And this will be even more relevant – perhaps far more so – if there is ever a very large influx into the atmosphere over a shorter, or simply ongoing, period of time, and sufficient to have a fairly powerful short term amplifying heat recapture effect.**** [The reason for this seeming oversight is that climate change has been hard enough to illuminate to the public particularly in the face of sound bite news, and rampant information that as a matter of advocacy simply seeks to try and refute the issue, rather than – mistakes and all, in any random direction as part of the process of evaluating itself – simply try and objectively and dispassionately assess it, or just an extremely poor overall assessment of what risk ranges mean or the fact that that it’s risk ranges, not what will assuredly happen or that can somehow be exactly predicted (nearly impossible as that is) that is relevant to assessing this issue.]****
And, lo and behold — and barely touched on as we focus almost exclusively on air temperature and the enormously mistaken (if not flat out geo-physically ridiculous) “skeptic” idea that for climate change to be “real” or significant means we have to be able to (almost impossibly) predict the exact amount of short term average ambient air change in advance — there’s a fairly extensive risk of just such ongoing high, if not at some point significantly increasing, methane levels.
Given the enormous amounts of methane buried in shallow sea bed areas, as well as the enormous amounts of carbon buried in the northern hemisphere’s vast permafrost – much of which will be emitted as methane when and as our northern permafrost melts, and just as it is slowly starting to do – a large, ongoing and even crescendoing influx of methane over a fairly relevant period of geologic time, is a large possibility; while some ongoing and increasing total methane release from the impact of atmospheric change itself, rather than directly as a result of at this point controllable anthropogenic activities, is very likely.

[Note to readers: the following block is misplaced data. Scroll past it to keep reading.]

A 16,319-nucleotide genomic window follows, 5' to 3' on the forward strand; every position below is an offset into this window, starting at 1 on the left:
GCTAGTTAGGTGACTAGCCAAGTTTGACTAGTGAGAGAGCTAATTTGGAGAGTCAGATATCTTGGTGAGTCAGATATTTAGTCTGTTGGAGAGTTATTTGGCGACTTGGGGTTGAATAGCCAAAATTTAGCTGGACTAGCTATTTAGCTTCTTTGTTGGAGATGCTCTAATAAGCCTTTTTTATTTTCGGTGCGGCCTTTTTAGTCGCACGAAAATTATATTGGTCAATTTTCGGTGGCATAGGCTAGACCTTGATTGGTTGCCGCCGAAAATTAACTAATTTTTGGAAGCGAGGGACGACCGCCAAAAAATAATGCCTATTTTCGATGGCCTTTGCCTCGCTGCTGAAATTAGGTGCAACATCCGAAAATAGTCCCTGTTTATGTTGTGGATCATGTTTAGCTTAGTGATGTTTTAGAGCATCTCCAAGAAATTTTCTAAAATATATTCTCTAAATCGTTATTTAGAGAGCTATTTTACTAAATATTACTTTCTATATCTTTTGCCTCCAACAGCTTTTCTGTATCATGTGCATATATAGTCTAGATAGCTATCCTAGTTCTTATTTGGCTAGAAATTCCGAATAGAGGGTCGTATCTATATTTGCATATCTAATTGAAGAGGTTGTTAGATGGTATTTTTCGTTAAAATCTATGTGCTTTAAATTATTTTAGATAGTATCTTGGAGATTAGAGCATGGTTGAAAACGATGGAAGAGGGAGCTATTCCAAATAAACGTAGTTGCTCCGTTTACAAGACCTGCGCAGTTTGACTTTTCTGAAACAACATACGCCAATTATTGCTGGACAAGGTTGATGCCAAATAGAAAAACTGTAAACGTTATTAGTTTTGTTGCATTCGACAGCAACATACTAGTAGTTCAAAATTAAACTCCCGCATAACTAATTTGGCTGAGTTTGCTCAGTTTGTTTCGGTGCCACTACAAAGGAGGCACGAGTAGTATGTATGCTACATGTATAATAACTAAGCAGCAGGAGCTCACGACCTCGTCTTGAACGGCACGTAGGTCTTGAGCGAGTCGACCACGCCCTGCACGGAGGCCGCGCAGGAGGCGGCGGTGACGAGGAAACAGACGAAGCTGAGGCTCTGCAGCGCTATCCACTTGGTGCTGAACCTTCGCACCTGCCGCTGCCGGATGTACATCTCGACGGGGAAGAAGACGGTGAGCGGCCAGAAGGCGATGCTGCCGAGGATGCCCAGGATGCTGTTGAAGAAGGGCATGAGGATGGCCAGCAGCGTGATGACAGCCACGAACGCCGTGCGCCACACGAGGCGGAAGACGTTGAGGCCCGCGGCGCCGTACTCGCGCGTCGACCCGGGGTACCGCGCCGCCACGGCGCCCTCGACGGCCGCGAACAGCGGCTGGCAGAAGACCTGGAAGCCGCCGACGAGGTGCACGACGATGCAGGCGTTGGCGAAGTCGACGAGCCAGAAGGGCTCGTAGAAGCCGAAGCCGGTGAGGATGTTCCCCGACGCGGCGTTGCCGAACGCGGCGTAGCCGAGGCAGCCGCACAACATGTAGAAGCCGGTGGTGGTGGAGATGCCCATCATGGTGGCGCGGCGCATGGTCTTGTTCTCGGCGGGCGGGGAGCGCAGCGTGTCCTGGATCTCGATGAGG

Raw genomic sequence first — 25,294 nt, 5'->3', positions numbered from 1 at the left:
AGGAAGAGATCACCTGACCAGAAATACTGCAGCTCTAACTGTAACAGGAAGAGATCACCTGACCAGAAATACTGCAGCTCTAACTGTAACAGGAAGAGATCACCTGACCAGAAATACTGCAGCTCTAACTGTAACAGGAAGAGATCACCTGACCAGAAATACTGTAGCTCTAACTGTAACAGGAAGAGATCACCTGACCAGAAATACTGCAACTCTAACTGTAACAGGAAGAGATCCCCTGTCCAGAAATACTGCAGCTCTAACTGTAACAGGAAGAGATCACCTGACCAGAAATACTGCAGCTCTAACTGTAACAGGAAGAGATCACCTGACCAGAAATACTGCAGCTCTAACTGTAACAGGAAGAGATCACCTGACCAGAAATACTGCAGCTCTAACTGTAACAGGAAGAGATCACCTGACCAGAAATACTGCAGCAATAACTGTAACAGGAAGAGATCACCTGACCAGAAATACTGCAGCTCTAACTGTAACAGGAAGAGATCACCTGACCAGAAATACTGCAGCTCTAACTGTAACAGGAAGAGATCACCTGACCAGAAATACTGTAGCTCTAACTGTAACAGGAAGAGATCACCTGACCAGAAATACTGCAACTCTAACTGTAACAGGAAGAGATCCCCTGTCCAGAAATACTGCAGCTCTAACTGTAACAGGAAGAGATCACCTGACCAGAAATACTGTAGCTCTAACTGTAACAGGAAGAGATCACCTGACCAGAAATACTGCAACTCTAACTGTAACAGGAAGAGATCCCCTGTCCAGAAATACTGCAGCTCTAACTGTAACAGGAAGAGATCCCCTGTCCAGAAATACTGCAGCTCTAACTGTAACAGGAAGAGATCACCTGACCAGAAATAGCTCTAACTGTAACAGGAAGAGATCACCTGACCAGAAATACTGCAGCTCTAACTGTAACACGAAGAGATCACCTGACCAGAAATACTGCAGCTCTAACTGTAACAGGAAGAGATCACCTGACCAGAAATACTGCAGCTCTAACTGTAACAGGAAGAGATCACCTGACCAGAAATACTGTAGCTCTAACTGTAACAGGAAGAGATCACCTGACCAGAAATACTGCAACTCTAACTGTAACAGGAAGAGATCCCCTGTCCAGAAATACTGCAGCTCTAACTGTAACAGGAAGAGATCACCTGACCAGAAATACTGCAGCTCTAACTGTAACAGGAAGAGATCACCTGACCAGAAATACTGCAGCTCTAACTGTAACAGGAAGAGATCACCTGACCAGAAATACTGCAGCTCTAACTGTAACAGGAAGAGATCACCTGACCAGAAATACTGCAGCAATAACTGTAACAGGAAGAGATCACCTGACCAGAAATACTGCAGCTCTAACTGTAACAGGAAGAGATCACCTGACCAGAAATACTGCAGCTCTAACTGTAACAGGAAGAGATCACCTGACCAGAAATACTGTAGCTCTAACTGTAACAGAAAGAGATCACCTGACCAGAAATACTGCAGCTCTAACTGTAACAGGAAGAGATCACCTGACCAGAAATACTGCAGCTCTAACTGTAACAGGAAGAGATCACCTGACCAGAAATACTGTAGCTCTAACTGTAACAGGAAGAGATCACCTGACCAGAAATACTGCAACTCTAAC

And the large ongoing methane increase side of this equation is an even stronger possibility if, as many scientists project, there’s a short period of rapid geologic change as a result of the enormous and growing earth energy balance changes currently underway due to a massive and steady input of long lived heat energy trapping gaseous molecules into the atmosphere. Which input in turn – and in just a few hundred years, much of it just in the last 50 or so – has increased current concentrations of carbon dioxide alone to amounts likely not seen on earth in three million or more years.
And in an event of a rapid geologic climate shifting – which could happen at any time but becomes increasingly likely as our oceans continue to warm at a remarkably fast clip, and polar ice cap melt rates at both ends of the earth continue to accelerate – the rapid release of a lot of methane, with its powerful warming potential relative to carbon dioxide, would significantly amplify and extend any climate shifting process, perhaps even fundamentally re-write it.
This is something we’re not quite getting because our imaginations tend to be somewhat constrained by what we’re used to seeing, and we don’t quite integrate what a multi million year change to the long term molecular heat trapping property of the atmosphere, in a remarkably short geologic time period, really means in terms of earth’s shifting energy balance. (And as sites like this – now to nearly 300,000,000 page views, and overwhelming influence – and countless others seek to refute the very idea itself, to perpetuate an ideological, old school belief of non relevant atmospheric impact, under seeming guise of “reason”and an almost non stop onslaught of irrelevant, cherry picked, or issue misconstruing arguments and claims, all with enormous built in rhetoric.) To us it’s still sort of “abstract.”